They’re typically employed to test the market, offload limited editions or end-of-the-line products and sometimes to drum up interest in a particular brand, product or service. But it seems pop up shops may have a firmer place in the future of retail than initially thought.
The first pop up shops were born from the back of a savvy retail design company noticing that some consumers would queue for hours to get their hands on limited edition merchandise. When the product ran out, the store would close until new/different stock arrived. Pop up retail is about minimising costs and maximising the consumer lust for the product. The end result being low cost temporary retail experiences that work on-brand to add credible, effective marketing and retail results.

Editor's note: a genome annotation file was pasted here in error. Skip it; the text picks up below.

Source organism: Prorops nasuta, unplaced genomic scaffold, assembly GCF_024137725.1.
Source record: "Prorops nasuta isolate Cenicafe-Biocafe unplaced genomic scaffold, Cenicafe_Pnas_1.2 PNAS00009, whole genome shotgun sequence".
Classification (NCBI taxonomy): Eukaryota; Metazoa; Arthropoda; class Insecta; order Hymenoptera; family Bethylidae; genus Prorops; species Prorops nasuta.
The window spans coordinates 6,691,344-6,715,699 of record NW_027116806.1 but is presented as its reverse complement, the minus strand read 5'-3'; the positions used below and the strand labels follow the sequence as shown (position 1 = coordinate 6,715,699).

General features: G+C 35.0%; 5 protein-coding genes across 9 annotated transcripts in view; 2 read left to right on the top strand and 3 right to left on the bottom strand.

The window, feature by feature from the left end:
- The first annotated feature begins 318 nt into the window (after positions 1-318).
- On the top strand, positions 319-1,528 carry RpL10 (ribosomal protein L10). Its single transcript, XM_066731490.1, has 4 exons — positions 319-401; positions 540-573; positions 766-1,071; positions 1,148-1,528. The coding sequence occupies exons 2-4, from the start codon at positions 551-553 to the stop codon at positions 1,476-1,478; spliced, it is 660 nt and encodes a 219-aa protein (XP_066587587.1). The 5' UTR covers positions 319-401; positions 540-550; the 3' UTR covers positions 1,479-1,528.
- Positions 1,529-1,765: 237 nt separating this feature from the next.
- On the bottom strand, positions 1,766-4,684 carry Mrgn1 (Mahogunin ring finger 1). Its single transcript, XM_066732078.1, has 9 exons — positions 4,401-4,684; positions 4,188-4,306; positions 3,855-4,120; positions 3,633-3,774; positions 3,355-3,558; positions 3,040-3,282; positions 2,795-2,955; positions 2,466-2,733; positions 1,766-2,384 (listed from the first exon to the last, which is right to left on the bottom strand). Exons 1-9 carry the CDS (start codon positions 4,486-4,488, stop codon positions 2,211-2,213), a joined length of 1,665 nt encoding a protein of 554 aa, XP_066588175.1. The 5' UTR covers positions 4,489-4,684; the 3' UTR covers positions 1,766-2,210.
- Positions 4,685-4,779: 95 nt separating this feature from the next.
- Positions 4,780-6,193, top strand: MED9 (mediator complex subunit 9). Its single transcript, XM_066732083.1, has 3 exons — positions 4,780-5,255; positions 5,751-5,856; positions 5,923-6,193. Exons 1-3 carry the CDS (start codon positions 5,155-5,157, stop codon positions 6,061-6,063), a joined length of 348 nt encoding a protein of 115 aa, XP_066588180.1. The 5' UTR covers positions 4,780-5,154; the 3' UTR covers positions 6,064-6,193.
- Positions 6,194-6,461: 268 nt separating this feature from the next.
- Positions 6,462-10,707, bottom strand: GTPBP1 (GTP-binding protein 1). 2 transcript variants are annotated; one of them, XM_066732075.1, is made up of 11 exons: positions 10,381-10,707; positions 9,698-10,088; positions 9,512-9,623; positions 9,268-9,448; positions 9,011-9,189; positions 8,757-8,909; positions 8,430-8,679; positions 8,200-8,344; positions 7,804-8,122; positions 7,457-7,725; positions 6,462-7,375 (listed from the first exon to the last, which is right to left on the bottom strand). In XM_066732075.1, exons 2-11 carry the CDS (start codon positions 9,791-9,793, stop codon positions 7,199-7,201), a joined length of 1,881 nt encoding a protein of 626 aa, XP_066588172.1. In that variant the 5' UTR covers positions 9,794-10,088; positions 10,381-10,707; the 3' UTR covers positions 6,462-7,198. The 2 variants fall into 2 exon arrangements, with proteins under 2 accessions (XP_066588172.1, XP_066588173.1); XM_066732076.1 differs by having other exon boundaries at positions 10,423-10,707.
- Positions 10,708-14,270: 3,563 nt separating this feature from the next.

Novelty to New Retail Platform
Initially a quirky way to drive marketing, pop up stores have filled a clever niche in the post-recessions retail market. They offer temporary, cheap alternatives for struggling companies, fledgling brands and space rental agents looking to maximise the profits of renting retail space (i.e. it’s better to have a series of short-term, low cost rentals than none at all!)
Pop up spaces have become a serious strategy for established brands too, with the likes of Nike, Topshop and Net-a-Porter opting to promote new lines via pop up spaces.
The low risk of investing in a pop up environment has to be it’s greatest selling point. And in a retail industry where even giants like JJB, M&S and John Lewis aren’t safe from poor retail sales, the transient nature of pop up stores is a real shot in the arm.